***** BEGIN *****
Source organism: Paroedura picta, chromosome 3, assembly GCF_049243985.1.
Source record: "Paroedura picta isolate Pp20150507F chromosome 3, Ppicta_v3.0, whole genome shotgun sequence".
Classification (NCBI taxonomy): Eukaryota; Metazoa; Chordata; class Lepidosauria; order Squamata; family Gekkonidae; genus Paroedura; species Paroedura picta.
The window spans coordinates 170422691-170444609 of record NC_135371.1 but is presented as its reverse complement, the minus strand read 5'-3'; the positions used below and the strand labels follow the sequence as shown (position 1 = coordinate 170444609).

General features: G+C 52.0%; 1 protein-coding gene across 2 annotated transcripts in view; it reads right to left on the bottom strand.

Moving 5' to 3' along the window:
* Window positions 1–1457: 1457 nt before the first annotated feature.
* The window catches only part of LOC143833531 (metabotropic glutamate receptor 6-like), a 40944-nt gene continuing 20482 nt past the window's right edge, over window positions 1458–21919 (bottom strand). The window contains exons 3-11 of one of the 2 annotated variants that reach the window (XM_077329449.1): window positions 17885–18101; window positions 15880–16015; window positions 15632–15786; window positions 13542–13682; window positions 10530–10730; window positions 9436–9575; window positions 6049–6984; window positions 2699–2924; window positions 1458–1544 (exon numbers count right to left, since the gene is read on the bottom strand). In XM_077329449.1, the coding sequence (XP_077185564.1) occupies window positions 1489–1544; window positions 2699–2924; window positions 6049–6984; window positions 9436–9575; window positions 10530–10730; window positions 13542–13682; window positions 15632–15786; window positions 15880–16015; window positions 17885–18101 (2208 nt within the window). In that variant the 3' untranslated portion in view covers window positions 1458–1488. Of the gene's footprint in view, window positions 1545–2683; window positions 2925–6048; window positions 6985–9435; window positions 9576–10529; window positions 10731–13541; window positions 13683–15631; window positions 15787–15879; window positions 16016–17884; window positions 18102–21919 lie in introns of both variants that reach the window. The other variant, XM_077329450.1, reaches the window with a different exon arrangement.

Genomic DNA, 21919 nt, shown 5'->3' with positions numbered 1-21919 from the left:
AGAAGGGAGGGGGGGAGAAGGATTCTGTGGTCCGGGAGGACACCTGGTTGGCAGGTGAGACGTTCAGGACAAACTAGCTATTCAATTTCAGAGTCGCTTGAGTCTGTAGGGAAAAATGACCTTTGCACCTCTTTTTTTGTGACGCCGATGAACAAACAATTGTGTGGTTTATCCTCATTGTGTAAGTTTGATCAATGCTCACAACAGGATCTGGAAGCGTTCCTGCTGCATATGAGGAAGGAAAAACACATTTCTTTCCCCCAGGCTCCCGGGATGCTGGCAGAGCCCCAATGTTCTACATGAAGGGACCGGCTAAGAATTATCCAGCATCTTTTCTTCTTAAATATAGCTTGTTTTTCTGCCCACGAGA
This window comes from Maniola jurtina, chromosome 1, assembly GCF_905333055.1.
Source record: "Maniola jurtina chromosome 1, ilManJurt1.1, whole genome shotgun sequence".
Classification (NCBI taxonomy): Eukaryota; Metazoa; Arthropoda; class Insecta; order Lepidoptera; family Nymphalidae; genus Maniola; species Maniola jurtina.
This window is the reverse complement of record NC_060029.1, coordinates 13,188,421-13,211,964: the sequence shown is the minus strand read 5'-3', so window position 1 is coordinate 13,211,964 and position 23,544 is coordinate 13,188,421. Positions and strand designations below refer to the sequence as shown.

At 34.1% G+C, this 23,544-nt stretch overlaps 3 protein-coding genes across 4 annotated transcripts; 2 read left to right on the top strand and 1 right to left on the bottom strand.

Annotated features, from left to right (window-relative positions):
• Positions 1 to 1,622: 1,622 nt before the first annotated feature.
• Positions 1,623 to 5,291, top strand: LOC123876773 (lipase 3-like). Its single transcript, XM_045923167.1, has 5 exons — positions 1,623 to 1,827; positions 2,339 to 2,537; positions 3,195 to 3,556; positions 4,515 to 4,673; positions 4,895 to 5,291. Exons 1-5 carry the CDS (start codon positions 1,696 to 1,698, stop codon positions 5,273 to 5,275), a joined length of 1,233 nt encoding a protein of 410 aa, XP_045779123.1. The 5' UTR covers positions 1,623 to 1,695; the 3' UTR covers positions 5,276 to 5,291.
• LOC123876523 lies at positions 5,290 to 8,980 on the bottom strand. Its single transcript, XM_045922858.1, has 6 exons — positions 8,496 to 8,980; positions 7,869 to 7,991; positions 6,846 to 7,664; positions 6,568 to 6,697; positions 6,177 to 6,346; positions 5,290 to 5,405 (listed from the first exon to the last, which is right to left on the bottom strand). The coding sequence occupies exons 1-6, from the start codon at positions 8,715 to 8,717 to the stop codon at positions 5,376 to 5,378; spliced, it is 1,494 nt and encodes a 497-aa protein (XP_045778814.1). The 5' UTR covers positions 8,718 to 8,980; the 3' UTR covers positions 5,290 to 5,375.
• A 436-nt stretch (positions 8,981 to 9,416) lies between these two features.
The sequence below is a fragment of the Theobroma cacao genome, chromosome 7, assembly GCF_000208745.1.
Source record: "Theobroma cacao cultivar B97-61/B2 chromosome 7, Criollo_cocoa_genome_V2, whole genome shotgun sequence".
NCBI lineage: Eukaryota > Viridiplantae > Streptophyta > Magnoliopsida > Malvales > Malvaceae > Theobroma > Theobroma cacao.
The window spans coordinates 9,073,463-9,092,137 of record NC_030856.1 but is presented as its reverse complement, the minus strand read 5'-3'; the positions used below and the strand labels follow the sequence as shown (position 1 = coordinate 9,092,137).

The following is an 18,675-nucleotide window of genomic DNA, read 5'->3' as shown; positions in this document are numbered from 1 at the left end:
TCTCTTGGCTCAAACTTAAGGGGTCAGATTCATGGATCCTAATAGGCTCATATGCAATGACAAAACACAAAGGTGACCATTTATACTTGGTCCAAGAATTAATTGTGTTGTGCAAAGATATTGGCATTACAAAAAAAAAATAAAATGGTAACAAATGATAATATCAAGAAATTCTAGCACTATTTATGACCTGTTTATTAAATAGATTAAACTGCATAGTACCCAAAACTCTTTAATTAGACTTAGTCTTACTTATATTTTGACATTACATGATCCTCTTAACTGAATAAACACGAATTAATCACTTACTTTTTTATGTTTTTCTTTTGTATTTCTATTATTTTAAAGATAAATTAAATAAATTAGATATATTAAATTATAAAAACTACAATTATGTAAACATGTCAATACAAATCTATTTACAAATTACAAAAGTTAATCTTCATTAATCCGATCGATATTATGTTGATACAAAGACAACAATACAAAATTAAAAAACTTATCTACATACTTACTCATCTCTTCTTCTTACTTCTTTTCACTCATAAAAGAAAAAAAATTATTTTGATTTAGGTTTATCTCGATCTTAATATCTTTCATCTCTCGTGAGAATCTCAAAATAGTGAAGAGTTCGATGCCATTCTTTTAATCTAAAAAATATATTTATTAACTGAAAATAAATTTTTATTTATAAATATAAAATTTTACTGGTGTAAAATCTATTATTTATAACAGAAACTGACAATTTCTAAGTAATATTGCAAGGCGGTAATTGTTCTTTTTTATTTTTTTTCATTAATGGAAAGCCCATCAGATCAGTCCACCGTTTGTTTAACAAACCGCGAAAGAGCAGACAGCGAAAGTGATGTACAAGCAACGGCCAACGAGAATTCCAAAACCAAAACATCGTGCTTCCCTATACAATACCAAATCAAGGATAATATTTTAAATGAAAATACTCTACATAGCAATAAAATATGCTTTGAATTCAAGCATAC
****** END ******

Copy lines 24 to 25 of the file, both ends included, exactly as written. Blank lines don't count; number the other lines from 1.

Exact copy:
The window spans coordinates 9,073,463-9,092,137 of record NC_030856.1 but is presented as its reverse complement, the minus strand read 5'-3'; the positions used below and the strand labels follow the sequence as shown (position 1 = coordinate 9,092,137).

The following is an 18,675-nucleotide window of genomic DNA, read 5'->3' as shown; positions in this document are numbered from 1 at the left end: